Can there ever be "too much of a good thing"?  If so, then this weekend is certainly one of those times.  On Friday Charlie and I attended Nate Downey's lecture at Brookhaven College on Water Harvesting.  Then yesterday I attended "RETHINK COMMUNITY - Garland Texas" at the Hyatt here in Garland.  Both events were crammed with interesting and relevant content for anyone interested in improving the quality of their life and the lives of others in their community.

I've already raved about the RETHINK COMMUNITY event in Garland yesterday and now I'll  rave on about Nate's presentation on Water Harvesting.  Nate Downey is a permaculturist from Santa Fe.  His company, Permadesign is described in Nate's words as ". . .  a landscape-architecture firm for a new world. Wherever you are, we’ll help create comfortable outdoor environments packed with value. Nestled among luscious edible gardens or elegant low-maintenance landscapes, our projects usually start with “water harvesting” a critical step toward a sustainable future."   


Back in the spring (before I dug up my front lawn and replaced it with a garden of edibles) I calculated that at least for my geograhical place on the planet here in Garland Texas we have enough annual rainfall to grow just about anything.  Look at the graph below for our annual rainfall here in Garland and consider a 1000 square foot roof surface of an average-sized home yields 650 gallons of water from a 1 inch rainfall.  Thus, with adequate storage, every home in Garland could harvest approximately 26,000 gallons of water each year--more than enough water to support a garden to feed a family of four.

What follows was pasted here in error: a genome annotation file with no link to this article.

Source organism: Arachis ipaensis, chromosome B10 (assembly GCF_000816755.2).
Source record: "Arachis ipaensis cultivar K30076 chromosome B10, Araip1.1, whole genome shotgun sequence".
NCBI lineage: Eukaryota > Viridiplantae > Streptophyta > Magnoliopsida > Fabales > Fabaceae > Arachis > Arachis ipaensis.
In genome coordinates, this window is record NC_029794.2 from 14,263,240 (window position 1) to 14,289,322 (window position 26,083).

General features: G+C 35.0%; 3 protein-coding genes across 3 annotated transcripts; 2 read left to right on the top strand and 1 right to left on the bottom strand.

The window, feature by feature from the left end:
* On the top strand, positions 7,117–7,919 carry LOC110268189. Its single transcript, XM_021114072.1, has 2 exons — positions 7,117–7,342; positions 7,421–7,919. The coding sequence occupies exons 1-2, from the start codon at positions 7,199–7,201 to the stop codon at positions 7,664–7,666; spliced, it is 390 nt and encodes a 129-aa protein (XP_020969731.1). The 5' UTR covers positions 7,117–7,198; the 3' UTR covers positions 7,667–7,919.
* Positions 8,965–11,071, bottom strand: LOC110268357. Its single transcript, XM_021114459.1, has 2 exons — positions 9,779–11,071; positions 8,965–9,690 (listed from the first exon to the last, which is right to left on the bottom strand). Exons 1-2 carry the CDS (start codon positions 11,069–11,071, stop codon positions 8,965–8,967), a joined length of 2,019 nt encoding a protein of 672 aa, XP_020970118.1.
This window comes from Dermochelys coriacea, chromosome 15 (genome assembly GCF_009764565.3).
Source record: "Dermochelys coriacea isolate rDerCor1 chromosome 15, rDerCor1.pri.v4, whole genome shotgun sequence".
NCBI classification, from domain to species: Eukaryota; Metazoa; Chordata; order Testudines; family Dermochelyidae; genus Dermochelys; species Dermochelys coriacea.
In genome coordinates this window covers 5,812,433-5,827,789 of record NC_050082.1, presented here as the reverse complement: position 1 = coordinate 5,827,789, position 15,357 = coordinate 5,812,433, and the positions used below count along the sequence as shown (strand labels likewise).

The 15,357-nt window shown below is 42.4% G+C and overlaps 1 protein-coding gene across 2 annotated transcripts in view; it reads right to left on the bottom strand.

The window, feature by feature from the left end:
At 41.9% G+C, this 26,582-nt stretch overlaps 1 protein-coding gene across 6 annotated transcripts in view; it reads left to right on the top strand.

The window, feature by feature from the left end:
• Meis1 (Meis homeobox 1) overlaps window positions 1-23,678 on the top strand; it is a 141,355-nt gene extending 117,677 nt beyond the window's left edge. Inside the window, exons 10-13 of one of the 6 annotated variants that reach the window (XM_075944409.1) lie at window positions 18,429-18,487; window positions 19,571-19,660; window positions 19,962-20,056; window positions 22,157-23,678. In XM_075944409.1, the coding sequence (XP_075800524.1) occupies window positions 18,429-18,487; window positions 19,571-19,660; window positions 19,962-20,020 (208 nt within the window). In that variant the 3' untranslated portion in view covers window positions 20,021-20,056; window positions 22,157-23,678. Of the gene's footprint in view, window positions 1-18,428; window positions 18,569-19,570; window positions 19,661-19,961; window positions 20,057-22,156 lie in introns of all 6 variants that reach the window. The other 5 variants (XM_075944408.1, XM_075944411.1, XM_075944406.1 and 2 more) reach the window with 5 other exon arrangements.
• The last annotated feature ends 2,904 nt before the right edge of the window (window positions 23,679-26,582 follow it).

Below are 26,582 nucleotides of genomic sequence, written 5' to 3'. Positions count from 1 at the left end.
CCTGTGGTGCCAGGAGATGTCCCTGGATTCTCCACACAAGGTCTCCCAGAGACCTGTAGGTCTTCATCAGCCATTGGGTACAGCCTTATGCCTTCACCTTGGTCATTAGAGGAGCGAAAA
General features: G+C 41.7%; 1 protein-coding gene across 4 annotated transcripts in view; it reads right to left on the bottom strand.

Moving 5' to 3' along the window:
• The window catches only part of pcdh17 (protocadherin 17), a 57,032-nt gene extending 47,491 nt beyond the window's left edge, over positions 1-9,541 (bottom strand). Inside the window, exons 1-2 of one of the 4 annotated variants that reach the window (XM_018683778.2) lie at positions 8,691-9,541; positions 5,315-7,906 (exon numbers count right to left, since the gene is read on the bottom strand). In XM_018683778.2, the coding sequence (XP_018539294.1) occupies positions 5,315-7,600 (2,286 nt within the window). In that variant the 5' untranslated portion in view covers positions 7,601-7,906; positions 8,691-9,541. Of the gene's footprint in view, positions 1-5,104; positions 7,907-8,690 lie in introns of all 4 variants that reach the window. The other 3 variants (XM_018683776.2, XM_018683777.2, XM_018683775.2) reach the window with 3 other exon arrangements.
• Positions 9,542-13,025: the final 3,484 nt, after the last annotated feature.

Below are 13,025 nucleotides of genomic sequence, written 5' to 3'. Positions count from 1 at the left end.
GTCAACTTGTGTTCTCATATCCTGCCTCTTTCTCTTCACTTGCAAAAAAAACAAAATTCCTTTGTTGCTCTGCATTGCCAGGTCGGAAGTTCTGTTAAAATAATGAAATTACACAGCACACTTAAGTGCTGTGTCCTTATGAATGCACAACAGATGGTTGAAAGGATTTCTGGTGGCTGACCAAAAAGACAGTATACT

I find it somewhat sad that many people are so quick to embrace austerity as a solution and install rocks and cactus--when in many cases it is not necessary. The problem is not that we don't have enough water.  The problem is that we don't harvest and store it for later use when we do need it.  Instead, we let it run off, often eroding valuable topsoil.  I'm reminded of that famous dialogue from Auntie Mame:  "Life's a banquet and most poor suckers are starving to death."  We need to manage our resources more sensibly--and to make better use of resources we have in abundance (such as solar energy).

Annnual Rainfall in Garland Texas


NOTE:  The 12 design principles of permaculture are part of the guiding principles the planning committee for the Garland Urban Agricultural Center and Community Garden are dedicated to observing.

  1. Observe and interact: By taking time to engage with nature we can design solutions that suit our particular situation.
  2. Catch and store energy: By developing systems that collect resources at peak abundance, we can use them in times of need.
  3. Obtain a yield: Ensure that you are getting truly useful rewards as part of the work that you are doing.
  4. Apply self-regulation and accept feedback: We need to discourage inappropriate activity to ensure that systems can continue to function well.
  5. Use and value renewable resources and services: Make the best use of nature's abundance to reduce our consumptive behavior and dependence on non-renewable resources.
  6. Produce no waste: By valuing and making use of all the resources that are available to us, nothing goes to waste.
  7. Design from patterns to details: By stepping back, we can observe patterns in nature and society. These can form the backbone of our designs, with the details filled in as we go.
  8. Integrate rather than segregate: By putting the right things in the right place, relationships develop between those things and they work together to support each other.
  9. Use small and slow solutions: Small and slow systems are easier to maintain than big ones, making better use of local resources and producing more sustainable outcomes.
  10. Use and value diversity: Diversity reduces vulnerability to a variety of threats and takes advantage of the unique nature of the environment in which it resides.
  11. Use edges and value the marginal: The interface between things is where the most interesting events take place. These are often the most valuable, diverse and productive elements in the system.
  12. Creatively use and respond to change: We can have a positive impact on inevitable change by carefully observing, and then intervening at the right time. [Source for summary of principles: Wiki]